Gawker Media Group is filing for Chapter 11 bankruptcy protection and putting itself up for sale, strained by a jury’s verdict that it must pay US$140 million to pro wrestler Hulk Hogan in an invasion-of-privacy lawsuit.
The filing by the 14-year-old Web site follows the revelation last month that Silicon Valley billionaire Peter Thiel bankrolled Hogan’s lawsuit as what he called a “deterrent” to Gawker’s no-holds-barred and sometimes gonzo style of journalism.
Thiel’s secret role sparked anxiety over the possibility that more wealthy individuals might cow publications by covertly funding lawsuits against them.
Gawker said it plans to sell itself to publishing company Ziff Davis, although other bidders could emerge during the bankruptcy court auction. The sale will help it fund its appeal against the Hogan judgement in a Florida state court.
Gawker founder Nick Denton said in a statement that Ziff Davis’ e-commerce, licensing and video assets would be a good fit with Gawker’s Web sites, which include tech site Gizmodo, sports site Deadpsin, video-game site Kotaku, celebrity and women-focused site Jezebel, news and gossip site Gawker, car-site Jalopnik and self-help site Lifehacker.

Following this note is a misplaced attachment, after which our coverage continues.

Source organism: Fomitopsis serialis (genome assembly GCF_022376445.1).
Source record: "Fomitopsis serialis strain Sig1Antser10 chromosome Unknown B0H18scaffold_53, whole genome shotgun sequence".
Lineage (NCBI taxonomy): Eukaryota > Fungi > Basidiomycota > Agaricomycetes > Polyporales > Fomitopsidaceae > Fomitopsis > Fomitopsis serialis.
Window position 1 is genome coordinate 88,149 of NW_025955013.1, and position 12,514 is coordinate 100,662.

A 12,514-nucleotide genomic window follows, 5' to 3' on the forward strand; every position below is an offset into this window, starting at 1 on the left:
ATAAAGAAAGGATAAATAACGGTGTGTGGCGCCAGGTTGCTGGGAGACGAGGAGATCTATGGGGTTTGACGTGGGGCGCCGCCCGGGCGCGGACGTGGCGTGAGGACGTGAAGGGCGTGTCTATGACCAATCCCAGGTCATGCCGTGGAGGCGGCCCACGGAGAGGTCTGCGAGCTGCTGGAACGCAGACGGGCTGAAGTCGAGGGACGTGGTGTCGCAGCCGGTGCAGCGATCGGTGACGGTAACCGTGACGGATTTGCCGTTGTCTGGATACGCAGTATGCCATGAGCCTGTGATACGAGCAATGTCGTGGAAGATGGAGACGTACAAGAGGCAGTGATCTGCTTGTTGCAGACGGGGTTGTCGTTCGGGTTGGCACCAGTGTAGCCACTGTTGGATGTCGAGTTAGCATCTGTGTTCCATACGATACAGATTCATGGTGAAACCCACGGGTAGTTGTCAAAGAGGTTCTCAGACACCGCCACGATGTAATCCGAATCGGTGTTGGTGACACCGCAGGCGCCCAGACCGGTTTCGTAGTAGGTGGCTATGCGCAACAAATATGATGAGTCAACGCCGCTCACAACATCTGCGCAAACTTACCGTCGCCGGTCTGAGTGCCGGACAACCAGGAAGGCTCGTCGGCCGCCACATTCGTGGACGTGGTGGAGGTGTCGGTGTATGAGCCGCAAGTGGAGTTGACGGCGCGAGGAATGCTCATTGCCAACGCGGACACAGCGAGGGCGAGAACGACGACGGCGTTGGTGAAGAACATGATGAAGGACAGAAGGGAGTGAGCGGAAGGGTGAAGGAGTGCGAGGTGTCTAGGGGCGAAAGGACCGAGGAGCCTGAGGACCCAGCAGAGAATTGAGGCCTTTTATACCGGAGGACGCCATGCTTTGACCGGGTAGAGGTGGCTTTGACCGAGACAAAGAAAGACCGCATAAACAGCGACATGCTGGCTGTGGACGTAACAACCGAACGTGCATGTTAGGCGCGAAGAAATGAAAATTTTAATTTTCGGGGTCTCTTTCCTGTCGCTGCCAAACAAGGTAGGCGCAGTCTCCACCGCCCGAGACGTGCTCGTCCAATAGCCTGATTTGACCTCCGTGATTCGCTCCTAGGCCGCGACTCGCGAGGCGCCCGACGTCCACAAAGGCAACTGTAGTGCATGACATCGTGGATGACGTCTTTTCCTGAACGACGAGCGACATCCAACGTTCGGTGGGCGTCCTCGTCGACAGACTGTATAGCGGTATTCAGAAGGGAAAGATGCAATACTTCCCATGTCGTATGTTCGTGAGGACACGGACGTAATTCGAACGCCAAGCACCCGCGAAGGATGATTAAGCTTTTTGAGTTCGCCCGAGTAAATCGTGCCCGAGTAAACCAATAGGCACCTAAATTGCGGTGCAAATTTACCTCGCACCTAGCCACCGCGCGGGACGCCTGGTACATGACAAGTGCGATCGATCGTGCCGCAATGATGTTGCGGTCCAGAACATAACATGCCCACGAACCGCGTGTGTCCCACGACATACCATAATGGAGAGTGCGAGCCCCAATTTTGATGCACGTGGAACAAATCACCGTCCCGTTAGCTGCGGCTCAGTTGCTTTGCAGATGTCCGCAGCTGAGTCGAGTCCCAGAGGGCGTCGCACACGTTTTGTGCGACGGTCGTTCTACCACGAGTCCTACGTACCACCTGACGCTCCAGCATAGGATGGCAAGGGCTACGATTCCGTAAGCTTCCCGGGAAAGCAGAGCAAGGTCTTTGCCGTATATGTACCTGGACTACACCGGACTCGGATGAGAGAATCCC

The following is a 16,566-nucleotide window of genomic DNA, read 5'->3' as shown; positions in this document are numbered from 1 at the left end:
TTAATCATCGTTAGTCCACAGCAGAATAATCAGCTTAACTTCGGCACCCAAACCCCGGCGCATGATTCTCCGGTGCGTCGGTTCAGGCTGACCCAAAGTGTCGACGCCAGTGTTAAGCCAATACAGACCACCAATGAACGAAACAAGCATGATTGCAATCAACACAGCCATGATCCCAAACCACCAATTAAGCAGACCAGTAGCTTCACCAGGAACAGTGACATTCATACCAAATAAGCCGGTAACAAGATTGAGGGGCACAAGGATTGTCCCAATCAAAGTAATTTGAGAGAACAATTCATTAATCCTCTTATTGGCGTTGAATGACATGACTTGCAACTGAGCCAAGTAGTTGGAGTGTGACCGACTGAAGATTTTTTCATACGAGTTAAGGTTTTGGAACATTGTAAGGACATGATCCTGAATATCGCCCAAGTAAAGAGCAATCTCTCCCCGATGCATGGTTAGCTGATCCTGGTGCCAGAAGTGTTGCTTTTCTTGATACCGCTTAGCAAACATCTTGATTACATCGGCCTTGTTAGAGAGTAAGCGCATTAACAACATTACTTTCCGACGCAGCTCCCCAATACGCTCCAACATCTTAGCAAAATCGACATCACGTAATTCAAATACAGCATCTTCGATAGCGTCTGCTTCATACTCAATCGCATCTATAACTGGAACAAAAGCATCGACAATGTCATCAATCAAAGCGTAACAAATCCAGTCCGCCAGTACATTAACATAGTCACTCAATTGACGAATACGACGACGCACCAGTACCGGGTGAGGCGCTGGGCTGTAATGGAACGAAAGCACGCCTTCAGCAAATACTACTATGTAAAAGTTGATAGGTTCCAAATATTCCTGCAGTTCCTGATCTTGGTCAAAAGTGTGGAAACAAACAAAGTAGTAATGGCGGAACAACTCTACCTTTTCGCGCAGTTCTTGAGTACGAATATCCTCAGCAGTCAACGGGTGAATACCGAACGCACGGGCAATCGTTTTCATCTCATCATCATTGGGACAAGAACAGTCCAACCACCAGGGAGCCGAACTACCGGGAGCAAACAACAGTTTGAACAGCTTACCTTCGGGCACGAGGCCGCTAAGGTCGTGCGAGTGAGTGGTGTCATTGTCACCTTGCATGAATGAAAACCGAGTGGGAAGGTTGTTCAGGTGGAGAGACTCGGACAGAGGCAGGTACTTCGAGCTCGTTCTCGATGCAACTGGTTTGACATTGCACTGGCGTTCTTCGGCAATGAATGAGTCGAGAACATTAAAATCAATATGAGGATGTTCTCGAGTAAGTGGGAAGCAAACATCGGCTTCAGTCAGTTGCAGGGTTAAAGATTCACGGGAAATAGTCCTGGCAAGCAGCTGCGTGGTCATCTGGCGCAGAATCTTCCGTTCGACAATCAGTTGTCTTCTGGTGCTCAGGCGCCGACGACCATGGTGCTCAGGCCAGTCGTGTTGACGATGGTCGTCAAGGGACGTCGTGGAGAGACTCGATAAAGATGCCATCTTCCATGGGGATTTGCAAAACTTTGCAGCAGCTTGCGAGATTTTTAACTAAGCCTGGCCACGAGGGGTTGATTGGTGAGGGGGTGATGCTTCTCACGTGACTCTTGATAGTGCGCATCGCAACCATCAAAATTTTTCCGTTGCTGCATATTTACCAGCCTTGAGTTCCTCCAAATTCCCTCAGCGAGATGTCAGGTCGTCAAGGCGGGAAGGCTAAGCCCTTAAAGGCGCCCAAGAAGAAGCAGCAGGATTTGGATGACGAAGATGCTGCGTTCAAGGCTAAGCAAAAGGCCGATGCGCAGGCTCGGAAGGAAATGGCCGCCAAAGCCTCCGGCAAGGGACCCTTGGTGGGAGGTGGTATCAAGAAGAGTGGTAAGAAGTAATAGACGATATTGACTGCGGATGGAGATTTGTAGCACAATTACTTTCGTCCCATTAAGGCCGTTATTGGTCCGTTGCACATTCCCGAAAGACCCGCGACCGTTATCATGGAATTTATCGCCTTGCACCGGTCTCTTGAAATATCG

“We have been forced by this litigation to give up our long-standing independence,” Denton said in the statement. “With stronger backing and disentangled from litigation, [Gawker writers] can perform their vital work on more platforms and in different forms.”
The move also allows Gawker’s Web sites to keep operating normally, the company said.
Gawker filed for Chapter 11 bankruptcy protection about three months after Hogan won a lawsuit against the online gossip and news publisher.
The New York publisher said in the filing that it has as much as US$500 million in debt and up to US$100 million in assets.
Media analyst Dean Starkman, a fellow at the Center for Media, Data and Society at the Central European University in Budapest, said the bankruptcy was an “ominous development” for journalism.
“You don’t want billionaires to be any final arbiter of press fairness — that’s just not democracy,” he said. “While many of us disagreed with Gawker’s news judgement in this case, and many are ambivalent about Gawker itself, the issue here was a billionaire’s use and potential abuse of the legal process to drain a journalism outlet’s resources.”
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